In its judgment of 20 May 2019, the Court of Cassation confirmed that a premium paid by a third party to employees who are not employed by it must be considered as remuneration to the account of the employer in the sense of the Act of 12 April 1965, insofar as this premium constitutes the counterpart for the work performed in the service of the employer. The Court hereby confirms a judgment of the Brussels Labour Court of 7 March 2018. What are the consequences of these judgments for you as an employer?
Summary of the underlying judgment of the Brussels Labour Court of 7 March 2018
The Labour Court of Brussels ruled on the question whether a sales premium paid by a third party to the employees of the employer should be considered as remuneration "at the expense of the employer" and therefore subject to social security contributions.
In the present case, Sisley, a French company, paid sales premiums to the employees of the perfumeries responsible for selling its products on the basis of the sales they realised.
The National Social Security Office (NSSO) considered that these premiums should be considered as remuneration, given that the sale of Sisley products falls within the scope of the employment contract with the employer (e.g. Planet Parfum).
The Labour Court ruled that the sales premiums do indeed fall under the concept of remuneration (and are therefore subject to social security contributions) and justified its judgment as follows:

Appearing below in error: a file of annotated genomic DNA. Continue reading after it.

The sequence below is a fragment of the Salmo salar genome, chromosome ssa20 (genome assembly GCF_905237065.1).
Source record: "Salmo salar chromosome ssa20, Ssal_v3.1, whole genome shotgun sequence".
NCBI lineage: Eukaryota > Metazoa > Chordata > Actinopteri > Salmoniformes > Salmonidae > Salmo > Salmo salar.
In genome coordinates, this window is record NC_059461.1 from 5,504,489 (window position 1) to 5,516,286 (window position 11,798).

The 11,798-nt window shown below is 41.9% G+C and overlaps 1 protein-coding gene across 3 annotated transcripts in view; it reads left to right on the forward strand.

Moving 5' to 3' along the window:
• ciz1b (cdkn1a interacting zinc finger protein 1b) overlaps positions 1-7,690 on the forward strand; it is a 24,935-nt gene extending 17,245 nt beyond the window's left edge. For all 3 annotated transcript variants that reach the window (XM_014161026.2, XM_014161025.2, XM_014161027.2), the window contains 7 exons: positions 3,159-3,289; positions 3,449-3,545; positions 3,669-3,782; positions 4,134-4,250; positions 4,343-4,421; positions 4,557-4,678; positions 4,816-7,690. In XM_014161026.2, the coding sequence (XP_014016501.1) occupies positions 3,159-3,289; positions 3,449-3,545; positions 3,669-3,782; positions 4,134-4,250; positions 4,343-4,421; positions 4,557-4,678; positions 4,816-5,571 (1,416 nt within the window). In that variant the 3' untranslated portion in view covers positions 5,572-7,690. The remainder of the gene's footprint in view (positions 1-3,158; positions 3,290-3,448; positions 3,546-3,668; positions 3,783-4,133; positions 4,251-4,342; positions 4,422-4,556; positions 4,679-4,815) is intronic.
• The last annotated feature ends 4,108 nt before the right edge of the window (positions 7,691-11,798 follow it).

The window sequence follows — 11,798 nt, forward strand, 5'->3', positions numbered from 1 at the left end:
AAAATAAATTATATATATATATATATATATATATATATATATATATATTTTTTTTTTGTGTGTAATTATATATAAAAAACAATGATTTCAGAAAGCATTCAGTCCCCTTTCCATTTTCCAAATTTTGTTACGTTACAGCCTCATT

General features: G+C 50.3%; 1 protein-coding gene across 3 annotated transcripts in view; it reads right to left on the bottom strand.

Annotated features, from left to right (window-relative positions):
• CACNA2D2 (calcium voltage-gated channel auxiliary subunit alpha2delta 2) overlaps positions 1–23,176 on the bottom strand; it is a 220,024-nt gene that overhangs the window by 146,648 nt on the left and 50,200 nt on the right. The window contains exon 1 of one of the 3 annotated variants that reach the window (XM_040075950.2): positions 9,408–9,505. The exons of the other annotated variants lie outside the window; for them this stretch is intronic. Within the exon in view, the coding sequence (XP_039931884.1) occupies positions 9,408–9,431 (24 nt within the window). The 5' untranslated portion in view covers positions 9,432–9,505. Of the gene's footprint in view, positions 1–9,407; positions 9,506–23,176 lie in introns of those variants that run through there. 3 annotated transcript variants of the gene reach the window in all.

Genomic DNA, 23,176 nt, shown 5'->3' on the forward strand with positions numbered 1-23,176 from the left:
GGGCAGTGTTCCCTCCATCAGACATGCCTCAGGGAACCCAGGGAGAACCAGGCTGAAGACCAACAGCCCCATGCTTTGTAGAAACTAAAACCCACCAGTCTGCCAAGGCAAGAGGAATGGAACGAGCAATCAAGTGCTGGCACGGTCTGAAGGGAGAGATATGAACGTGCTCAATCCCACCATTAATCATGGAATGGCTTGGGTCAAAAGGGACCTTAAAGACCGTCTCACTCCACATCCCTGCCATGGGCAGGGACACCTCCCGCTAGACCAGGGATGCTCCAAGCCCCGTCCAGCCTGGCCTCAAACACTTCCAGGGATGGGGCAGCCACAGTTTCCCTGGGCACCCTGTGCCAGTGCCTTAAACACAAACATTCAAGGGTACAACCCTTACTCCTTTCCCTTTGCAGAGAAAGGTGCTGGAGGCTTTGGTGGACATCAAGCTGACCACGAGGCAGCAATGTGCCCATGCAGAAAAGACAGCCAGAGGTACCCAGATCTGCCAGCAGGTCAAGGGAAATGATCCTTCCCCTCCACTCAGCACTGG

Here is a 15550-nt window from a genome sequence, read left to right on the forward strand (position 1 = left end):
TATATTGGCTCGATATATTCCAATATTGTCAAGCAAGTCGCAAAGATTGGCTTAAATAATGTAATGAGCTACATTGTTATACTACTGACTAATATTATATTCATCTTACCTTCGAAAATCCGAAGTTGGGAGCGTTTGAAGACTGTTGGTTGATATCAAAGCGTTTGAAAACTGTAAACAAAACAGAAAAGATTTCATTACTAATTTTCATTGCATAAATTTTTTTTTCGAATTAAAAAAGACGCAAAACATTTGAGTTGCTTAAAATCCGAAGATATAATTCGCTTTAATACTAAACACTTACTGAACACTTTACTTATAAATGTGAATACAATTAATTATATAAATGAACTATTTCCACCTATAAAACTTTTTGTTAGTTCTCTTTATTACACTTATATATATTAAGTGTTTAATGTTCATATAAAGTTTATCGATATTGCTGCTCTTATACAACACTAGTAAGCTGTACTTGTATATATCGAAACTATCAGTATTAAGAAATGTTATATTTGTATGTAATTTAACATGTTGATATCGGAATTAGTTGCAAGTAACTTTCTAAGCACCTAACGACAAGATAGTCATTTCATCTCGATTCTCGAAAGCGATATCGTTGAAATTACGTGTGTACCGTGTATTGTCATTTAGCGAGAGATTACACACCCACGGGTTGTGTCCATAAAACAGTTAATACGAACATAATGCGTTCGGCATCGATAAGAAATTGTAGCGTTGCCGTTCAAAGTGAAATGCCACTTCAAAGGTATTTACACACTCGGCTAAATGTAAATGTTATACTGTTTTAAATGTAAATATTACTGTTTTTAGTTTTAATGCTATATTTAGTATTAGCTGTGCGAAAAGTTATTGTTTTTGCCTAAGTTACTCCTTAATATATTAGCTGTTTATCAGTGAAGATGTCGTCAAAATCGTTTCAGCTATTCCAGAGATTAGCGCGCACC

- The premiums paid by Sisley constitute the counterpart for the work performed in the context of the employment contract existing between the employer and the eligible employees;
- Neither the fact that the eligible employees cannot assert a right against the employer, nor the fact that the employer has not undertaken to assure the payment the premiums, affect the classification of the premiums as remuneration;
- It is irrelevant to determine whether or not the employer is responsible for what has actually been awarded as counterpart of the work performed.
What are the consequences for you as an employer?
Premiums granted to your employees by a third company for services provided within the framework of the performance of their employment contract, are considered as remuneration at your account as an employer and are therefore subject to social security contributions. These social security contributions are payable by the third party payer.
What impact do these judgments have?
In its administrative instructions (version 2019/2), the National Social Security Office has aligned itself with the Brussels Labour Court’s judgement, which has meanwhile been confirmed by the Court of Cassation, by extending the notion of "at the expense of the employer" as follows: "(...) situations in which the award is the result of the services provided within the framework of the employment contract concluded with that employer or related to the function which the employee performs for that employer".